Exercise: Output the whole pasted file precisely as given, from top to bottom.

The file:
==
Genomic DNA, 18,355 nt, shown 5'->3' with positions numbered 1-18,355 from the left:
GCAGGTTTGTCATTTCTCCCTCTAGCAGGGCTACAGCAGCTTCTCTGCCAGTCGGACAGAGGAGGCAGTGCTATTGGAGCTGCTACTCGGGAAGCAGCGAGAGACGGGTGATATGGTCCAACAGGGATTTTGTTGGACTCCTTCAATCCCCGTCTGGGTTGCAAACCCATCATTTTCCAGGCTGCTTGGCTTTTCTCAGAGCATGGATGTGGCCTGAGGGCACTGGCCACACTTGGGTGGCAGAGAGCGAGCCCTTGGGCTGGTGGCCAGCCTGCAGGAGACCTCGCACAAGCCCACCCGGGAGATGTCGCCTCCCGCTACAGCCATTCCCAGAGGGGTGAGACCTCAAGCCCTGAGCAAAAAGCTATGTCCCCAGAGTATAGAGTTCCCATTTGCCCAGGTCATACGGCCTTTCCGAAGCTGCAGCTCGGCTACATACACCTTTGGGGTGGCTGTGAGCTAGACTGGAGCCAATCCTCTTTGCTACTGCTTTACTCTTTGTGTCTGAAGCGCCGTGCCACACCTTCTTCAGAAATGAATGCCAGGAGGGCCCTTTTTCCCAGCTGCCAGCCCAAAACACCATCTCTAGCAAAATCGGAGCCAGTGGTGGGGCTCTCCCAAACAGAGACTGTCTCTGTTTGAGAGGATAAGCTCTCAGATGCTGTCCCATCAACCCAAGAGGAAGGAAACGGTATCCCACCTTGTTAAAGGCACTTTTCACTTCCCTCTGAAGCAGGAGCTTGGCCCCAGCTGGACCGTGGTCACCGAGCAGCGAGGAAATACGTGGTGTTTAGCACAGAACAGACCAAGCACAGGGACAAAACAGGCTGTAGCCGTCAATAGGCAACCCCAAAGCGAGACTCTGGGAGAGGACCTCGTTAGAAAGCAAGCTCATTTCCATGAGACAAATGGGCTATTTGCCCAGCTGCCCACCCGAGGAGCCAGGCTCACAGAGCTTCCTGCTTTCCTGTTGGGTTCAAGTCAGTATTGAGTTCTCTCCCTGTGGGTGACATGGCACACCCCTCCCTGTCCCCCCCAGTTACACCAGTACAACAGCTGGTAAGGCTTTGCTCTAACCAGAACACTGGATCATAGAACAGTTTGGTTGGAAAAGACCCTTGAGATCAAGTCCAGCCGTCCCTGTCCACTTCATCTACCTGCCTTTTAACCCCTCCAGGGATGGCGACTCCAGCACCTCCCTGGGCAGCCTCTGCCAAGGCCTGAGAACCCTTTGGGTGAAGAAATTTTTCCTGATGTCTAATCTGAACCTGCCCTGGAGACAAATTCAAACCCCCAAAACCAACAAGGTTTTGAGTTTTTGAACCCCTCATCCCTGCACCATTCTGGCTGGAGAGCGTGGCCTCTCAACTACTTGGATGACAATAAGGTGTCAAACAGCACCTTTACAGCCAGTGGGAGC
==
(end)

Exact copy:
Genomic DNA, 18,355 nt, shown 5'->3' with positions numbered 1-18,355 from the left:
GCAGGTTTGTCATTTCTCCCTCTAGCAGGGCTACAGCAGCTTCTCTGCCAGTCGGACAGAGGAGGCAGTGCTATTGGAGCTGCTACTCGGGAAGCAGCGAGAGACGGGTGATATGGTCCAACAGGGATTTTGTTGGACTCCTTCAATCCCCGTCTGGGTTGCAAACCCATCATTTTCCAGGCTGCTTGGCTTTTCTCAGAGCATGGATGTGGCCTGAGGGCACTGGCCACACTTGGGTGGCAGAGAGCGAGCCCTTGGGCTGGTGGCCAGCCTGCAGGAGACCTCGCACAAGCCCACCCGGGAGATGTCGCCTCCCGCTACAGCCATTCCCAGAGGGGTGAGACCTCAAGCCCTGAGCAAAAAGCTATGTCCCCAGAGTATAGAGTTCCCATTTGCCCAGGTCATACGGCCTTTCCGAAGCTGCAGCTCGGCTACATACACCTTTGGGGTGGCTGTGAGCTAGACTGGAGCCAATCCTCTTTGCTACTGCTTTACTCTTTGTGTCTGAAGCGCCGTGCCACACCTTCTTCAGAAATGAATGCCAGGAGGGCCCTTTTTCCCAGCTGCCAGCCCAAAACACCATCTCTAGCAAAATCGGAGCCAGTGGTGGGGCTCTCCCAAACAGAGACTGTCTCTGTTTGAGAGGATAAGCTCTCAGATGCTGTCCCATCAACCCAAGAGGAAGGAAACGGTATCCCACCTTGTTAAAGGCACTTTTCACTTCCCTCTGAAGCAGGAGCTTGGCCCCAGCTGGACCGTGGTCACCGAGCAGCGAGGAAATACGTGGTGTTTAGCACAGAACAGACCAAGCACAGGGACAAAACAGGCTGTAGCCGTCAATAGGCAACCCCAAAGCGAGACTCTGGGAGAGGACCTCGTTAGAAAGCAAGCTCATTTCCATGAGACAAATGGGCTATTTGCCCAGCTGCCCACCCGAGGAGCCAGGCTCACAGAGCTTCCTGCTTTCCTGTTGGGTTCAAGTCAGTATTGAGTTCTCTCCCTGTGGGTGACATGGCACACCCCTCCCTGTCCCCCCCAGTTACACCAGTACAACAGCTGGTAAGGCTTTGCTCTAACCAGAACACTGGATCATAGAACAGTTTGGTTGGAAAAGACCCTTGAGATCAAGTCCAGCCGTCCCTGTCCACTTCATCTACCTGCCTTTTAACCCCTCCAGGGATGGCGACTCCAGCACCTCCCTGGGCAGCCTCTGCCAAGGCCTGAGAACCCTTTGGGTGAAGAAATTTTTCCTGATGTCTAATCTGAACCTGCCCTGGAGACAAATTCAAACCCCCAAAACCAACAAGGTTTTGAGTTTTTGAACCCCTCATCCCTGCACCATTCTGGCTGGAGAGCGTGGCCTCTCAACTACTTGGATGACAATAAGGTGTCAAACAGCACCTTTACAGCCAGTGGGAGC